Garner’s Usage Tip of the Day: used to (1).

used to (1). Today: Generally. “Used to,” not *”use to,” is the phrase meaning “formerly” — e.g.: o “For those who don’t know, Dagmar was a very big blond, what we use to [read ‘used to’] call in those days ‘well-endowed.'” Nick Clooney, “Hanging Out with Rosie on Early TV,” Cincinnati Post, 8 Jan. 2003, at B10. (Note that “in those days” produces a redundancy; changing “used to call” to “called” would eliminate it.) o “Pilot was what we use to [read ‘used to’] call copperhead snakes.” Billy Westbrook, “Think, and You Can Link Corn to Just About Anything,” Herald (Rock Hill, S.C.), 19 Jan. 2003, Special §, at 3. Next: “didn’t used to”; *”didn’t use to.” For information about the Language-Change Index click here. ——————– Quotation of the Day: “Discarding portions of a manuscript is an act of renunciation that may cause the inexperienced writer great anguish. But it is a sacrifice on a worthwhile altar — the altar of organic unity.” Lester S. King, Why Not Say It Clearly 107 (1978).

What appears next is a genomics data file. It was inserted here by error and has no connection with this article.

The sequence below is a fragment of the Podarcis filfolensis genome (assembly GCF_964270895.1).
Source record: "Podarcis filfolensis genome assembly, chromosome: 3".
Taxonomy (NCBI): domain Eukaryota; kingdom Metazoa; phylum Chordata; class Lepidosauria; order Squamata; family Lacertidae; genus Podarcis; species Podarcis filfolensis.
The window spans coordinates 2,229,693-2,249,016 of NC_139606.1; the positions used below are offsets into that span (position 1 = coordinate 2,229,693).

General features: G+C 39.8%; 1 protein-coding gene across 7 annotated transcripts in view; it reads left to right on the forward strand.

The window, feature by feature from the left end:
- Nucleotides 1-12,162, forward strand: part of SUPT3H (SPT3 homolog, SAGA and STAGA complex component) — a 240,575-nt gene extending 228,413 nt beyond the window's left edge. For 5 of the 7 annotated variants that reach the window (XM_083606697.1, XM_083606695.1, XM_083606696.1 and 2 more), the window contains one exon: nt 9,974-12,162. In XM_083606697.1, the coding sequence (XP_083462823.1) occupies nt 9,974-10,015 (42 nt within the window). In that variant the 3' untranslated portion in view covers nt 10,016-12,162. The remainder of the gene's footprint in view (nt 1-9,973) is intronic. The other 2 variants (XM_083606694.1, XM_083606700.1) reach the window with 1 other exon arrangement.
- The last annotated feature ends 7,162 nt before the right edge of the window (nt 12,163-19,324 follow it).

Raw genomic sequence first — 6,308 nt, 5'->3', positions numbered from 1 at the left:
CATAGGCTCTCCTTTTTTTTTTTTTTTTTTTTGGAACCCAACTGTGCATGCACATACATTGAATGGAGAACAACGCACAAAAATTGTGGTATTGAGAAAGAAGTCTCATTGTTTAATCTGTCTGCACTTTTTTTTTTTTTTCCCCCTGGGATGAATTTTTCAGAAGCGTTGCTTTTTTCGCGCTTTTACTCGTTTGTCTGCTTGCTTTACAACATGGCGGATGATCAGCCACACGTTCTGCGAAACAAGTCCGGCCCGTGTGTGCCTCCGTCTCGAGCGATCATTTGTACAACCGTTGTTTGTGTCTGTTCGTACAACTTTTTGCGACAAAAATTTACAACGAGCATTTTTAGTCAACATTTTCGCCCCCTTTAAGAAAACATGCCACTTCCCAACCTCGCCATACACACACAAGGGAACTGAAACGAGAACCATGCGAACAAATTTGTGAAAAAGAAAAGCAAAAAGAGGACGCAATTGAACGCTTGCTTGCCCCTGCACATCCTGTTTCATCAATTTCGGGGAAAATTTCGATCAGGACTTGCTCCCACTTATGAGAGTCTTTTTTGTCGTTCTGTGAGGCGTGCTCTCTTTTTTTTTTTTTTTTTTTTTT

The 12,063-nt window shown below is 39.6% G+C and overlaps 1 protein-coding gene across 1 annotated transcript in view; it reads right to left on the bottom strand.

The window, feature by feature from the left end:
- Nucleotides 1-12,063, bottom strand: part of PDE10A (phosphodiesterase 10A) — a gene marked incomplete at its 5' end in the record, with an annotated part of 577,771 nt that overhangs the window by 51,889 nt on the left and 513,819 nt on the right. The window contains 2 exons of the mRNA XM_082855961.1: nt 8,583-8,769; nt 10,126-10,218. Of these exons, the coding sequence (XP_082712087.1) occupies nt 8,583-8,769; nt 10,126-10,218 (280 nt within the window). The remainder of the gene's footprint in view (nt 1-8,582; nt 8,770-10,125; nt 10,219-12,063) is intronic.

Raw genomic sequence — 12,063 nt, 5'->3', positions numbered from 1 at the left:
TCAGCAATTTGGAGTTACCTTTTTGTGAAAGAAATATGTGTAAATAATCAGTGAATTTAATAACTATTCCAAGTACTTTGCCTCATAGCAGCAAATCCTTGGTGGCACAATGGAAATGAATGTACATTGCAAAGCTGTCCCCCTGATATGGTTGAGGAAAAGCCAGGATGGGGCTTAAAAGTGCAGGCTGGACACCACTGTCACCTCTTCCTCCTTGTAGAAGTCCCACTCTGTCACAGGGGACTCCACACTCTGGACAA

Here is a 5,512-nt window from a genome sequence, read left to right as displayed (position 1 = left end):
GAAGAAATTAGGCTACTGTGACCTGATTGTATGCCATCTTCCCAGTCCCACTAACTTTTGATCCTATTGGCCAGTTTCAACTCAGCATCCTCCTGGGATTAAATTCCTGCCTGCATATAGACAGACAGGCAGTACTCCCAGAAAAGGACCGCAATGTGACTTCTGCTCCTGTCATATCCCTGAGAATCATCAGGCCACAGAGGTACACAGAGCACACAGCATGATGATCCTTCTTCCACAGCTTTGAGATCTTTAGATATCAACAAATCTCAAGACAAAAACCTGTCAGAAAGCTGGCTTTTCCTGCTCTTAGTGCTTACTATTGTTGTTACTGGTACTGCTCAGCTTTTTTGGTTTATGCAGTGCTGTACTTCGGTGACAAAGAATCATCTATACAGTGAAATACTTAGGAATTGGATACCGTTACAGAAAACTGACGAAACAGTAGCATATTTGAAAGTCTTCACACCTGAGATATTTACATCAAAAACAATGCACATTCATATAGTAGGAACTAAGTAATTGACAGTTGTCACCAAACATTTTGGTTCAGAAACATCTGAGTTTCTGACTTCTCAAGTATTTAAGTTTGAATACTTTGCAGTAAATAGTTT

Scroll to Top